But what's definitely clear — and what's driving this trend — is that Medicare is spending significantly less per person than they did two years ago. And this report expects that trend to continue for another two years going forward.
Ms Kliff has a number of guesses of why this is, including Obamacare of course. What she misses is the most obvious one: Medicare growth usually happens when someone turns 65. And 65 year-olds have lower claims cost then 80 year-olds. If you add 1.6 million people at the healthiest end of your spectrum, and the costliest end of your spectrum dies off, you would expect average claims to drop. When that growth is higher then usual, i.e. all the baby boomers, you would expect sustained reduction in per capita cost.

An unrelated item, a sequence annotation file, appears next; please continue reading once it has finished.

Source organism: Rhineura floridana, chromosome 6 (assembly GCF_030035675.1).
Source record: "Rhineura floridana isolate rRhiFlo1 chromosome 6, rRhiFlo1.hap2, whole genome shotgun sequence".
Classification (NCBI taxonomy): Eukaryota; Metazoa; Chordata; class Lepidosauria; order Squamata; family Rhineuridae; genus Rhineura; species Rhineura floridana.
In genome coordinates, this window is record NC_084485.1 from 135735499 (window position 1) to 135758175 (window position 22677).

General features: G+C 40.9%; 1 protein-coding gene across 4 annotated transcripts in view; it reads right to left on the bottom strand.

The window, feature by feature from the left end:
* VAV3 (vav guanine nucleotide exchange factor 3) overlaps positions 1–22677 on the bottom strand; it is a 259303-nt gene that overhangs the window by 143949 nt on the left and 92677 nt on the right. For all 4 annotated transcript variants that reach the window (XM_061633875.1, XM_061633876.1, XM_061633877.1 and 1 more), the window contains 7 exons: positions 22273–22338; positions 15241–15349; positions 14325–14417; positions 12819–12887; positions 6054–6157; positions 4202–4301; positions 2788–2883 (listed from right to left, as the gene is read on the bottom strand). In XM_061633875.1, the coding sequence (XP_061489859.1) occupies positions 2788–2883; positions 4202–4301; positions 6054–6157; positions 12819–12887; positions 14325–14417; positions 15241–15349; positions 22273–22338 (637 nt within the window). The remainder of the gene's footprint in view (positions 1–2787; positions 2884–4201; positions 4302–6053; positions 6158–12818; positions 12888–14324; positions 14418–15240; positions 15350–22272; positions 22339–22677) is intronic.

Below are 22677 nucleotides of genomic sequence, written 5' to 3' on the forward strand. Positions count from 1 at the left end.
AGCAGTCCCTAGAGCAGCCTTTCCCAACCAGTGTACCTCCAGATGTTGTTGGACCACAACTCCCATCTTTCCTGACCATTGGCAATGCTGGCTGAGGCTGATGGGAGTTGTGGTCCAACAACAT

They had 3% growth to demographics in the most favorable spectrum possible. A 2% reduction in cost for that favorable of a 3% change in demographics is not impressive. Looking at CMS's website and their press release, it appears they don't understand the actuarial sciences either.